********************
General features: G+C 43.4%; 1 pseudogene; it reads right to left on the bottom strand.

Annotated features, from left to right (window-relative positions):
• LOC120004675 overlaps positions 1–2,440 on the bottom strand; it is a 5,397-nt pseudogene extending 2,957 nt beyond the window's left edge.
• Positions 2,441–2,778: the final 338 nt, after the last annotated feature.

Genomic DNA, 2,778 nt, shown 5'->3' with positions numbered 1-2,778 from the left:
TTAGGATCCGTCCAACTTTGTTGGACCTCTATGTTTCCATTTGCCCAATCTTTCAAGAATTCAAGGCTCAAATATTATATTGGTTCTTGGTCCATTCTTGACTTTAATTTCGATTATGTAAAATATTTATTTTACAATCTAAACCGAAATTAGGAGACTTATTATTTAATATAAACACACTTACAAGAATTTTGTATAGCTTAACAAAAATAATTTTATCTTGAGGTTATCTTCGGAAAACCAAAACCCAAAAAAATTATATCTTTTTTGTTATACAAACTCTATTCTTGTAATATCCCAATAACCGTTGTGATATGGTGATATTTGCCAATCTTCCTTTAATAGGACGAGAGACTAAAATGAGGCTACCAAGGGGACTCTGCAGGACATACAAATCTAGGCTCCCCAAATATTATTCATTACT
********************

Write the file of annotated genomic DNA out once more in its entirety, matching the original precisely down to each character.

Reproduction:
General features: G+C 43.4%; 1 pseudogene; it reads right to left on the bottom strand.

Annotated features, from left to right (window-relative positions):
• LOC120004675 overlaps positions 1–2,440 on the bottom strand; it is a 5,397-nt pseudogene extending 2,957 nt beyond the window's left edge.
• Positions 2,441–2,778: the final 338 nt, after the last annotated feature.

Genomic DNA, 2,778 nt, shown 5'->3' with positions numbered 1-2,778 from the left:
TTAGGATCCGTCCAACTTTGTTGGACCTCTATGTTTCCATTTGCCCAATCTTTCAAGAATTCAAGGCTCAAATATTATATTGGTTCTTGGTCCATTCTTGACTTTAATTTCGATTATGTAAAATATTTATTTTACAATCTAAACCGAAATTAGGAGACTTATTATTTAATATAAACACACTTACAAGAATTTTGTATAGCTTAACAAAAATAATTTTATCTTGAGGTTATCTTCGGAAAACCAAAACCCAAAAAAATTATATCTTTTTTGTTATACAAACTCTATTCTTGTAATATCCCAATAACCGTTGTGATATGGTGATATTTGCCAATCTTCCTTTAATAGGACGAGAGACTAAAATGAGGCTACCAAGGGGACTCTGCAGGACATACAAATCTAGGCTCCCCAAATATTATTCATTACT